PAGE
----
Posts Tagged ‘Adderhead’

InkdeathIn the first book, Inkheart, we had twelve-year-old Meggie Folchart learn about her father’s amazing ability to read things out of books. Unfortunately one of these things was the evil Capricorn who captures her father in an attempt to force him to do his will. This story takes place entirely in the “real world.”

Next we had Inkspell, where Farid convinced Meggie to read them into the book “Inkheart” so that he could see Dustfinger again. Joining them shortly after is Mo and Teresa, who get there by means of Orpheus. They learn about The Adderhead and Mo is forced to make him immortal. This story takes place mostly in the “Inkworld.”

Now we have the conclusion to the Inkheart Trilogy. This tale takes place mostly in the “Inkworld,” but we jump back and forth to the “real world” to see what’s happening to Elinor and Darius.

Story overview:

Fenoglio may have stopped writing, but Orpheus has taken over where Fenoglio left off. However, the things Orpheus creates are less than ideal. The Folchart’s (Meggie, Mortimer & Teresa) are now living with the Black Prince and his gang of robbers, with Mo fulfilling the role of the Bluejay as the prince’s right-hand man. Farid on the other hand is working with Orpheus until the man can bring Dustfinger back from the dead.

Orpheus tricks Mo to call on The White Women and Mo finds himself making a deal with Death (who happens to be the same Death in all worlds) to kill The Adderhead whom he had made immortal. The price of failure is the death of him, his daughter, and Dustfinger whom was allowed to return to help with the task.

The Adderhead’s daughter, Violante helps Mo in an attempt to kill her tyrannical father. Things don’t work out as planned and it comes down to Fenoglio’s words verses Orpheus’s as they battle against each other from opposite sides of the kingdom.

My thoughts:

Having liked Inkheart, and even more so Inkspell, I was very disappointed with this one. I think the story is OK, it is just extremely drawn out in long and boring scenes, tons of back story, and the reader is in and out of so many character heads that it is bound to make our own head spin. It wasn’t until Chapter 25 that I actually started to get into the story, and then a few chapters later it started to lose me again. Cornelia did to Inkdeath what Paolini did to Brisingr, however I was less bored with Brisingr. That said, I still recommend reading it if you have started the series. It had a satisfying ending and filled in most of the loose ends. Keep in mind that some of my distastes may be coming more from the author in me than the reader in me.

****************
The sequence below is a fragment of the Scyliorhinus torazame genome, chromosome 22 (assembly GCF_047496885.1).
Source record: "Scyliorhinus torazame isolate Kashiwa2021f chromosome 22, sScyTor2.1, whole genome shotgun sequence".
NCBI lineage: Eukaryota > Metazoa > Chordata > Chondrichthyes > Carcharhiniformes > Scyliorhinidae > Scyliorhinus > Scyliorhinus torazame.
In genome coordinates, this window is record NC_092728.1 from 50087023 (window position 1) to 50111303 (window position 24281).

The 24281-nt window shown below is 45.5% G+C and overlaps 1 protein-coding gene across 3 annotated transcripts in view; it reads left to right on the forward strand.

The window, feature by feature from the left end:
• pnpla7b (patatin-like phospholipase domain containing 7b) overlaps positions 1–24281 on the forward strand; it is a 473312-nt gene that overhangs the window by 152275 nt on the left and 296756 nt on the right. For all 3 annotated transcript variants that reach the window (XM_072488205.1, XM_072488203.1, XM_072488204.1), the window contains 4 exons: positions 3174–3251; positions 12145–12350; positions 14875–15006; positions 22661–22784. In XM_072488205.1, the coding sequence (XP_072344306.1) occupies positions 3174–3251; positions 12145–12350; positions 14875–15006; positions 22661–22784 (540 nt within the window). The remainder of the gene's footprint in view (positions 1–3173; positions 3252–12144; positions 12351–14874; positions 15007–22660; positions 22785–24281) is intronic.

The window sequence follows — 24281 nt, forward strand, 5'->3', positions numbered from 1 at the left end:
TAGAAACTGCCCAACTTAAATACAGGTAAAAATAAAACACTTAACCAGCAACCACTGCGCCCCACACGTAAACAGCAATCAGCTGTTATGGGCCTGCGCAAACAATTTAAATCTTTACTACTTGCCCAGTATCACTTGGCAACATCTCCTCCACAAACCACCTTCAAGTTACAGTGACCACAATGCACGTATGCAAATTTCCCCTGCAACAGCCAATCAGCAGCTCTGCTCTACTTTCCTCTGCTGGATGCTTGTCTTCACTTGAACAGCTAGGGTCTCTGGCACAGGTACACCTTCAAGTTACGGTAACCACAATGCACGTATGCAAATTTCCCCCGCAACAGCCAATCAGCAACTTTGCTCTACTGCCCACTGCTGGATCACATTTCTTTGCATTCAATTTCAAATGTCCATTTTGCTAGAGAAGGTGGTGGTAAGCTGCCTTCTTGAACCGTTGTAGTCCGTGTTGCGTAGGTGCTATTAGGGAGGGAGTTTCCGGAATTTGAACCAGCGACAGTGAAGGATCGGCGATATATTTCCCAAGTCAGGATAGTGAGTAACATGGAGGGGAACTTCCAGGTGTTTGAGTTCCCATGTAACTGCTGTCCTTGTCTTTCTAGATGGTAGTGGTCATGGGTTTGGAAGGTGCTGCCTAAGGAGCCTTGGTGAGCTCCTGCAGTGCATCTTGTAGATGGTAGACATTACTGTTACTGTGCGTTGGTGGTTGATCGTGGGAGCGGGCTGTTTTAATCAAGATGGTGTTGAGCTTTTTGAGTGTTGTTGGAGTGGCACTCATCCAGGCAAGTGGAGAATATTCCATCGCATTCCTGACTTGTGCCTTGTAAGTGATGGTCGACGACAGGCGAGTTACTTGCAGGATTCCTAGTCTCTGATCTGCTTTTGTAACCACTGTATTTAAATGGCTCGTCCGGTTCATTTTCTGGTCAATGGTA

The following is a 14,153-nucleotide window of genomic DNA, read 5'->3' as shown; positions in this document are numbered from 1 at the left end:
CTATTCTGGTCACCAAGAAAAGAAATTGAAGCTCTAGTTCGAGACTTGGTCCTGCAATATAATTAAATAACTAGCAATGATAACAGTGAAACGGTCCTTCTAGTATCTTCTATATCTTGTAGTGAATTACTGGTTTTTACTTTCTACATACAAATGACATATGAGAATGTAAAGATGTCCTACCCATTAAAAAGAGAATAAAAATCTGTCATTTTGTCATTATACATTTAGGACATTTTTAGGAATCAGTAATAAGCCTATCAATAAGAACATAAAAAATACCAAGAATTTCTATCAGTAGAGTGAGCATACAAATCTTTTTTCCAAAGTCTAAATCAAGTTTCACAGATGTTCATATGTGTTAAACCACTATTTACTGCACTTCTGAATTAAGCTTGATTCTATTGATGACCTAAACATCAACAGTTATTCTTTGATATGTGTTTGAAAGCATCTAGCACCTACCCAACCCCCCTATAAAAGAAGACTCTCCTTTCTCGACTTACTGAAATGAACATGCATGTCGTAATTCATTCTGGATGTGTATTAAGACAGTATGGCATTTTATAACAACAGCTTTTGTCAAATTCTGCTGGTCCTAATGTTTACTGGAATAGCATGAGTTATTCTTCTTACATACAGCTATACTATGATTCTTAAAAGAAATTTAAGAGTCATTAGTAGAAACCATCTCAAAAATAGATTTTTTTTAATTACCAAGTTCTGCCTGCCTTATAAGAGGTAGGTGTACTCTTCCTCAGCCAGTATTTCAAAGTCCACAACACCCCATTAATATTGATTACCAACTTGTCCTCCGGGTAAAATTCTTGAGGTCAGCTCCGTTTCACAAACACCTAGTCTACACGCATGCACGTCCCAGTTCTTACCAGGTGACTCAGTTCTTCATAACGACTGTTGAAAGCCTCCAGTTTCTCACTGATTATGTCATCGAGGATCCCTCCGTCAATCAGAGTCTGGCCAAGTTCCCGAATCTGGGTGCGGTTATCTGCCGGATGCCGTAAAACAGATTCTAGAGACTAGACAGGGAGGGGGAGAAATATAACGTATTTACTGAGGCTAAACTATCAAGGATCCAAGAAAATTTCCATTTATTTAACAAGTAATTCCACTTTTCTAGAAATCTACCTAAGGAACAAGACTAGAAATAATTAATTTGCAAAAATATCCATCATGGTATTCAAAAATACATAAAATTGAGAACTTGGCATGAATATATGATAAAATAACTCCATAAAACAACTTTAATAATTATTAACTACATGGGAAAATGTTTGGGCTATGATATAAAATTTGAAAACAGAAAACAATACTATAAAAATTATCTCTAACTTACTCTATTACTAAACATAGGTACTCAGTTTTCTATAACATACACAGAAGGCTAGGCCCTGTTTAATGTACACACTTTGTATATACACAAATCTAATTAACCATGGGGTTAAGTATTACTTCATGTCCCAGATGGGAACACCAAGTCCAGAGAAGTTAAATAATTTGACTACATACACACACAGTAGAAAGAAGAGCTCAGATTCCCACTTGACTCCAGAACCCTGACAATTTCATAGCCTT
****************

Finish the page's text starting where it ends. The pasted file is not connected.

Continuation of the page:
Things to consider:

This story is quite a bit on the darker side than the other two. I would age rate this a little higher than the others (making it Teens instead of Tweens,) partly because of the presence of sexual references (such as Orpheus and his maids,) but mostly because I think it would bore a younger audience. Among the typical cursing from the other books, there’s a lot more death; some of them in disturbing scenes where children are brutally killed.

Opportunities for discussion:

Of course the theme of playing God and the problems therein still stands from the other books, but I also came away with a strong sense of: life is pain. It can seem a little depressing at times, but keep in mind that this is a good time to talk to your teen about pain and life. In the story, there’s a great feeling that in death there is great peace. Life is pain, to die is gain. A Bible verse comes to mind: Philippians 1:21, “For to me, to live is Christ and to die is gain.” This is a good time to talk to your kids about the afterlife, and what you believe is the right path. Also talk to them about life on earth; how they are living in a fallen world. Tell them that there will be times of joy and times of sorrow, and that it is our mission to work and live the life we’ve been given as best we can. However, our longings are not in vein, as we were made for something better and will one day be home. Another discussion point could be about identify, and that we are who we are regardless of what other’s make of us or try to make us into.

Past reviews in this series:

1) Inkheart (Inkheart Trilogy, Book 1)
2) Inkspell (Inkheart Trilogy, Book 2)